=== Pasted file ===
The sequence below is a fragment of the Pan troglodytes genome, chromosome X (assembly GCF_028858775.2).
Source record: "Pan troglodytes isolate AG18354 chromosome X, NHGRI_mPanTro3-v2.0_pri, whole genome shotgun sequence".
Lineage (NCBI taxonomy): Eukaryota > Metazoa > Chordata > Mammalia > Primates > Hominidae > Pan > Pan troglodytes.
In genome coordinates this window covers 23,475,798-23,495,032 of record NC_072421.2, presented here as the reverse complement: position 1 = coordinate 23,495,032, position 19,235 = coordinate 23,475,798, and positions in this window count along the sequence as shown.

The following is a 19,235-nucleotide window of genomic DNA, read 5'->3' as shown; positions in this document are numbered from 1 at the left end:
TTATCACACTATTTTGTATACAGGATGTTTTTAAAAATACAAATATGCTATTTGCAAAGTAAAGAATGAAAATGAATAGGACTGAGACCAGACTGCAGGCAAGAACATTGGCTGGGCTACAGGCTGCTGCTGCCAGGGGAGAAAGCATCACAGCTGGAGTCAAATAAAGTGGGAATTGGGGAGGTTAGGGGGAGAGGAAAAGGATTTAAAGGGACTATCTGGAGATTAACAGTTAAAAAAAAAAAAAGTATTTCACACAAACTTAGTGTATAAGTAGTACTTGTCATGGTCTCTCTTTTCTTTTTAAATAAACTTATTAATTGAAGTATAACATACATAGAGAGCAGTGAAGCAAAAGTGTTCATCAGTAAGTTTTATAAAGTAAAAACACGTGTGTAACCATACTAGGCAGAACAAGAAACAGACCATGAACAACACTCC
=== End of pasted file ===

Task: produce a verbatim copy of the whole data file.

The sequence below is a fragment of the Pan troglodytes genome, chromosome X (assembly GCF_028858775.2).
Source record: "Pan troglodytes isolate AG18354 chromosome X, NHGRI_mPanTro3-v2.0_pri, whole genome shotgun sequence".
Lineage (NCBI taxonomy): Eukaryota > Metazoa > Chordata > Mammalia > Primates > Hominidae > Pan > Pan troglodytes.
In genome coordinates this window covers 23,475,798-23,495,032 of record NC_072421.2, presented here as the reverse complement: position 1 = coordinate 23,495,032, position 19,235 = coordinate 23,475,798, and positions in this window count along the sequence as shown.

The following is a 19,235-nucleotide window of genomic DNA, read 5'->3' as shown; positions in this document are numbered from 1 at the left end:
TTATCACACTATTTTGTATACAGGATGTTTTTAAAAATACAAATATGCTATTTGCAAAGTAAAGAATGAAAATGAATAGGACTGAGACCAGACTGCAGGCAAGAACATTGGCTGGGCTACAGGCTGCTGCTGCCAGGGGAGAAAGCATCACAGCTGGAGTCAAATAAAGTGGGAATTGGGGAGGTTAGGGGGAGAGGAAAAGGATTTAAAGGGACTATCTGGAGATTAACAGTTAAAAAAAAAAAAAGTATTTCACACAAACTTAGTGTATAAGTAGTACTTGTCATGGTCTCTCTTTTCTTTTTAAATAAACTTATTAATTGAAGTATAACATACATAGAGAGCAGTGAAGCAAAAGTGTTCATCAGTAAGTTTTATAAAGTAAAAACACGTGTGTAACCATACTAGGCAGAACAAGAAACAGACCATGAACAACACTCC